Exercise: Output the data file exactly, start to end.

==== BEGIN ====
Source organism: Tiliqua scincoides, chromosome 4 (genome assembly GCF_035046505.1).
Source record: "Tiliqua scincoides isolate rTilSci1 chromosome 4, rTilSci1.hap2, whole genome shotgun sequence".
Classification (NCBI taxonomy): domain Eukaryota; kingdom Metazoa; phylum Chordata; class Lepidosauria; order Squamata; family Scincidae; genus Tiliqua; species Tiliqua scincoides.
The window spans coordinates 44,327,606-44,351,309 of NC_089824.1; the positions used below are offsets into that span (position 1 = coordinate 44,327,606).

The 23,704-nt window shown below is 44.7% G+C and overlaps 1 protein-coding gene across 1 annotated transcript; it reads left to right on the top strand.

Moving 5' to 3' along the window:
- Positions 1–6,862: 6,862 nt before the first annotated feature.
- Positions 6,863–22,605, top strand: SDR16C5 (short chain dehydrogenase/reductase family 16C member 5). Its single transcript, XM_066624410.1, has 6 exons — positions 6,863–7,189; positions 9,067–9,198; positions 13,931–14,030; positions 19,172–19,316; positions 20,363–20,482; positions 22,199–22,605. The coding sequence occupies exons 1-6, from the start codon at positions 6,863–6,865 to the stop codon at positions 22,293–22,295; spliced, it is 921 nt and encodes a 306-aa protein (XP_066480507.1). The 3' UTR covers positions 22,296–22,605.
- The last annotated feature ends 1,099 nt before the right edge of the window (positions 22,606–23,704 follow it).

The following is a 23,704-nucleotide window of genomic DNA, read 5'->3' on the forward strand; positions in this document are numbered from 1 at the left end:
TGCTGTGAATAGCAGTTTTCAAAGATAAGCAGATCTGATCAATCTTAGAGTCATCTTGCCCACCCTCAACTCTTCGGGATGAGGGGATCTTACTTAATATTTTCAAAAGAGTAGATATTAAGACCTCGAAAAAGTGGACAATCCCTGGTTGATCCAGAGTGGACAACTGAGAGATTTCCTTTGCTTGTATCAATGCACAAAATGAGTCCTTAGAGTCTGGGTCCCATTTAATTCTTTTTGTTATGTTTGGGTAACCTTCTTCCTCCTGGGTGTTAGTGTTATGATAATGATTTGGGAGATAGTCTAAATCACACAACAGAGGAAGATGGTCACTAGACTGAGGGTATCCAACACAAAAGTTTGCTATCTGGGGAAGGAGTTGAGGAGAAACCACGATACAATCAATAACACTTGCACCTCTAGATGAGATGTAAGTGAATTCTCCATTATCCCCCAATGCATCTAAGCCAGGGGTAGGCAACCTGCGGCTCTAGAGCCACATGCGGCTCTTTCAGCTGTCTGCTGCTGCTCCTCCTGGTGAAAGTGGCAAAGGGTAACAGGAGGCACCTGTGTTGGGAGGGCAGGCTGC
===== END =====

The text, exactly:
Source organism: Tiliqua scincoides, chromosome 4 (genome assembly GCF_035046505.1).
Source record: "Tiliqua scincoides isolate rTilSci1 chromosome 4, rTilSci1.hap2, whole genome shotgun sequence".
Classification (NCBI taxonomy): domain Eukaryota; kingdom Metazoa; phylum Chordata; class Lepidosauria; order Squamata; family Scincidae; genus Tiliqua; species Tiliqua scincoides.
The window spans coordinates 44,327,606-44,351,309 of NC_089824.1; the positions used below are offsets into that span (position 1 = coordinate 44,327,606).

The 23,704-nt window shown below is 44.7% G+C and overlaps 1 protein-coding gene across 1 annotated transcript; it reads left to right on the top strand.

Moving 5' to 3' along the window:
- Positions 1–6,862: 6,862 nt before the first annotated feature.
- Positions 6,863–22,605, top strand: SDR16C5 (short chain dehydrogenase/reductase family 16C member 5). Its single transcript, XM_066624410.1, has 6 exons — positions 6,863–7,189; positions 9,067–9,198; positions 13,931–14,030; positions 19,172–19,316; positions 20,363–20,482; positions 22,199–22,605. The coding sequence occupies exons 1-6, from the start codon at positions 6,863–6,865 to the stop codon at positions 22,293–22,295; spliced, it is 921 nt and encodes a 306-aa protein (XP_066480507.1). The 3' UTR covers positions 22,296–22,605.
- The last annotated feature ends 1,099 nt before the right edge of the window (positions 22,606–23,704 follow it).

The following is a 23,704-nucleotide window of genomic DNA, read 5'->3' on the forward strand; positions in this document are numbered from 1 at the left end:
TGCTGTGAATAGCAGTTTTCAAAGATAAGCAGATCTGATCAATCTTAGAGTCATCTTGCCCACCCTCAACTCTTCGGGATGAGGGGATCTTACTTAATATTTTCAAAAGAGTAGATATTAAGACCTCGAAAAAGTGGACAATCCCTGGTTGATCCAGAGTGGACAACTGAGAGATTTCCTTTGCTTGTATCAATGCACAAAATGAGTCCTTAGAGTCTGGGTCCCATTTAATTCTTTTTGTTATGTTTGGGTAACCTTCTTCCTCCTGGGTGTTAGTGTTATGATAATGATTTGGGAGATAGTCTAAATCACACAACAGAGGAAGATGGTCACTAGACTGAGGGTATCCAACACAAAAGTTTGCTATCTGGGGAAGGAGTTGAGGAGAAACCACGATACAATCAATAACACTTGCACCTCTAGATGAGATGTAAGTGAATTCTCCATTATCCCCCAATGCATCTAAGCCAGGGGTAGGCAACCTGCGGCTCTAGAGCCACATGCGGCTCTTTCAGCTGTCTGCTGCTGCTCCTCCTGGTGAAAGTGGCAAAGGGTAACAGGAGGCACCTGTGTTGGGAGGGCAGGCTGC